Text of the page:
Walter Martin, author of The Kingdom of the Cults references a definition of cults as religious groups which “differ significantly in one or more respects as to belief or practice from those religious groups which are regarded as the normative expressions of religion in our total culture”, and goes on to add,

“A cult might also be defined as a group of people gathered about a specific person or person’s misinterpretation of the Bible… The Mormons, by their own admission, adhere to those interpretations found in the writings of Joseph Smith and Brigham Young, and continued by their current President, called the Prophet, Seer, and Revelator. From a theological viewpoint, the cults contain many major deviations from historical Christianity.”

Many UCC-affiliated churches also qualify as cults per this definition.

JLeslie's avatar

@Nullo I think you want to think of them as a cult, but I don’t want to put words in your mouth. I don’t find much difference between them and the other Abrahamic religions when taken to an extreme, and I do consider Mormons Christians personally, but also do separate them out typically as I do Catholics from other Chrstians like Baptists and Methodists, etc. There are plenty of mainstream/moderate Mormons, like there are Christians, Jews, Muslims, etc.

Cult has a negative connotation, even if you use a soft definition to justify the term. The general populations envisions people in cults being isolated from normal society.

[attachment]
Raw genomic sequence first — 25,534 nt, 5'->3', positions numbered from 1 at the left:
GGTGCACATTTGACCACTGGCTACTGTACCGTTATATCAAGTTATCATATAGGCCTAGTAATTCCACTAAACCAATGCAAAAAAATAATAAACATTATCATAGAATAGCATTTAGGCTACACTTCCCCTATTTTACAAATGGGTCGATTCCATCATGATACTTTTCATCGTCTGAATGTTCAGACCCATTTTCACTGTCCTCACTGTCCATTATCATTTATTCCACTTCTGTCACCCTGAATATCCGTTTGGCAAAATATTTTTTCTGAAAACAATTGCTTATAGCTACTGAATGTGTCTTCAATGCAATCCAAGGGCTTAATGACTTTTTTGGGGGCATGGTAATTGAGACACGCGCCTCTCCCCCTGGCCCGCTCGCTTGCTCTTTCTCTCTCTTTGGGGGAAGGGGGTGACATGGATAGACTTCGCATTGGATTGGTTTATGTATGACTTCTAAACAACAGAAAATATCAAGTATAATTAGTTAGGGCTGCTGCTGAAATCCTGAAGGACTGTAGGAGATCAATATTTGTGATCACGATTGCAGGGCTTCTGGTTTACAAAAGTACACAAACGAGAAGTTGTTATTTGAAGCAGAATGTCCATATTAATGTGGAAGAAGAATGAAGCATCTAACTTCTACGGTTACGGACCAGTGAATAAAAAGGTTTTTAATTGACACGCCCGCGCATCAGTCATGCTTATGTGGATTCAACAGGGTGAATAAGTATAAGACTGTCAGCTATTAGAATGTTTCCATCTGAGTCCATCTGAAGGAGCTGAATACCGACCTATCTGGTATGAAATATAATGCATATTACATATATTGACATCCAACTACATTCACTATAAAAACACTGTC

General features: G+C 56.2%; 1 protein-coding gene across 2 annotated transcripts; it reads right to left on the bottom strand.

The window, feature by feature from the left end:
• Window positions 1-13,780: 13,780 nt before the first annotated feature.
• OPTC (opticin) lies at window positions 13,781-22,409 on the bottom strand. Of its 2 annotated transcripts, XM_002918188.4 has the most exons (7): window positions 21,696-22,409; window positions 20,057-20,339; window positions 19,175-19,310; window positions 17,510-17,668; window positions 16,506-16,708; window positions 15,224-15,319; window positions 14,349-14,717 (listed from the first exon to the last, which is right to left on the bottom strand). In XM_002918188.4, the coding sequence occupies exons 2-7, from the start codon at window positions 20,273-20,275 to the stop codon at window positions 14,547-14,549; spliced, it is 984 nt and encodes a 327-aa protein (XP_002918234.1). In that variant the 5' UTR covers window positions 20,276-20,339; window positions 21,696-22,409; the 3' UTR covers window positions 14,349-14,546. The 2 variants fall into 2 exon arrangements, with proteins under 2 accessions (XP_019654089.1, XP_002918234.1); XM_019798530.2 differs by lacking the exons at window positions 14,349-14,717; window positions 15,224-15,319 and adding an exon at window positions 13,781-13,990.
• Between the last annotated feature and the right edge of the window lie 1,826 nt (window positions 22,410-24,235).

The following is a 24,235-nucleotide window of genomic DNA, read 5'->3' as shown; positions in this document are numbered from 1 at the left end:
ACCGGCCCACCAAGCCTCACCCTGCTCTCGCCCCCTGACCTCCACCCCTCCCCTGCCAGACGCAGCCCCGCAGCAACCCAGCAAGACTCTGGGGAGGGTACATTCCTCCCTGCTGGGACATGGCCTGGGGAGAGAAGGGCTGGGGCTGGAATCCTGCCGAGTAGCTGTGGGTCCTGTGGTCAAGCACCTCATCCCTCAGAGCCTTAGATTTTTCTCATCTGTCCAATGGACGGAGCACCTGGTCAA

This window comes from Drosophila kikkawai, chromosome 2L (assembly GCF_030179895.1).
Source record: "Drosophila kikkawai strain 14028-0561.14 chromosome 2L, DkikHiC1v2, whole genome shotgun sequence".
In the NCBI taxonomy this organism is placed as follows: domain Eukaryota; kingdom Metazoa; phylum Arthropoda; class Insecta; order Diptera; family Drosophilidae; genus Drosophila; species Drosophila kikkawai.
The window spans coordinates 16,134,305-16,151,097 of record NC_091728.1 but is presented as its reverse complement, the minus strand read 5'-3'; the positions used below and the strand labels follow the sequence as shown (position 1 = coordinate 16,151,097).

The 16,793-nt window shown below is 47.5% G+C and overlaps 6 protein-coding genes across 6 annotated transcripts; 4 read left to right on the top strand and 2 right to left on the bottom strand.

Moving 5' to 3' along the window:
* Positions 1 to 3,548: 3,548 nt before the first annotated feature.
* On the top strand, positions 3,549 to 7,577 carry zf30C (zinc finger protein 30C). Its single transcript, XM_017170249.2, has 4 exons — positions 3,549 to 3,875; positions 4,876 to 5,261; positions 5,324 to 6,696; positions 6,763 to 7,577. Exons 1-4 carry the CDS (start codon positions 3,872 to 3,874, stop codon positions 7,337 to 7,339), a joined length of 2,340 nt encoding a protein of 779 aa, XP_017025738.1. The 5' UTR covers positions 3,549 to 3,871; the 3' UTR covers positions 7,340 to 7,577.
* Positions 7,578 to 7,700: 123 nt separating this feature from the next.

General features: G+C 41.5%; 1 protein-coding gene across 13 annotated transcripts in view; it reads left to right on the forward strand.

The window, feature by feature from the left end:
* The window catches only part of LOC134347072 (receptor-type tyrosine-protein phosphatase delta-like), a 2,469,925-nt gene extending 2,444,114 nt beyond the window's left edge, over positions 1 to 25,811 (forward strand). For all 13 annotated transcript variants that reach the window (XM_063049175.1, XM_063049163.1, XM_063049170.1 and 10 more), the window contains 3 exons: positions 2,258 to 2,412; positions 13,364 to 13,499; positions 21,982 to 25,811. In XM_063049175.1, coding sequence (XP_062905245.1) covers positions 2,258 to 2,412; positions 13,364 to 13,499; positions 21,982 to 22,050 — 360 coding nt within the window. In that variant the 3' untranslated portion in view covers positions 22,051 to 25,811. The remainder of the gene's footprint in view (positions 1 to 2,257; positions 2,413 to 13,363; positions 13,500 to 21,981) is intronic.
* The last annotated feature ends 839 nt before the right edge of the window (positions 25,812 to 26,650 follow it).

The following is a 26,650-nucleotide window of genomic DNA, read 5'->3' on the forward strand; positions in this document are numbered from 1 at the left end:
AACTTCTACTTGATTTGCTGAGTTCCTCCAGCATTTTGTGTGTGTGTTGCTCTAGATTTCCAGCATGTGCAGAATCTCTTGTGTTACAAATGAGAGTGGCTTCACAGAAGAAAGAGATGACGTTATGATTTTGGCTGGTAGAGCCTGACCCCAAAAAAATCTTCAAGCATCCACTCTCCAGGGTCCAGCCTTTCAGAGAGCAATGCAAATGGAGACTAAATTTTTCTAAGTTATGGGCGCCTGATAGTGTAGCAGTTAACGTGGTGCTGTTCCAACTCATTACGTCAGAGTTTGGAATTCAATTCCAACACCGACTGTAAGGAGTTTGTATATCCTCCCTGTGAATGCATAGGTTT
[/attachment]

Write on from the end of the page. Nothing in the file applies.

mrrich724's avatar

@talljasperman I don’t contest your statement. I’m simply stating one viewpoint. There are way too many contradictions in organized religion (not just Catholicism, or Christianity in general) that one could spend time questioning. Which is why I don’t tend to spend time and effort with things like church and other “organized religious” activities.

One example IS the trinity… Polytheisticism is wrong, yet we are justified in believing in “The Trinity,” our THREE GODS IN ONE!

@plethora yes, his sacrifice was a ransom. But his message was all about love. God loved us so much he gave us his son Jesus to die for our sins . . . b/c although we should come to God, and avoid hell, we are imperfect and will stray anyway. Jesus loved us so much he had the CHOICE to sacrifice himself or not, and still did it so we may be saved regardless of our faults . . . as long as we were truly doing our best.

Nullo's avatar

@JLeslie Wanting doesn’t figure into it; Mormonism is a cult since they adulterate the Word of God. I suppose that we could say that cults are somewhere between Christianity and a different religion, since Judaism is not a cult.
Perhaps the distinction is meaningless to you, but when you have some very simple, very specific criteria for salvation and reunion with God (incidentally halting eternal death and damnation), and someone changes those and says it’s the same thing, we have a pretty serious distinction.
Mormonism is to Christianity what fanfiction is to Star Trek.

augustlan's avatar

[mod says] Let’s take the off-topic discussions to an appropriate thread. Please stick to discussing the original question. Thanks!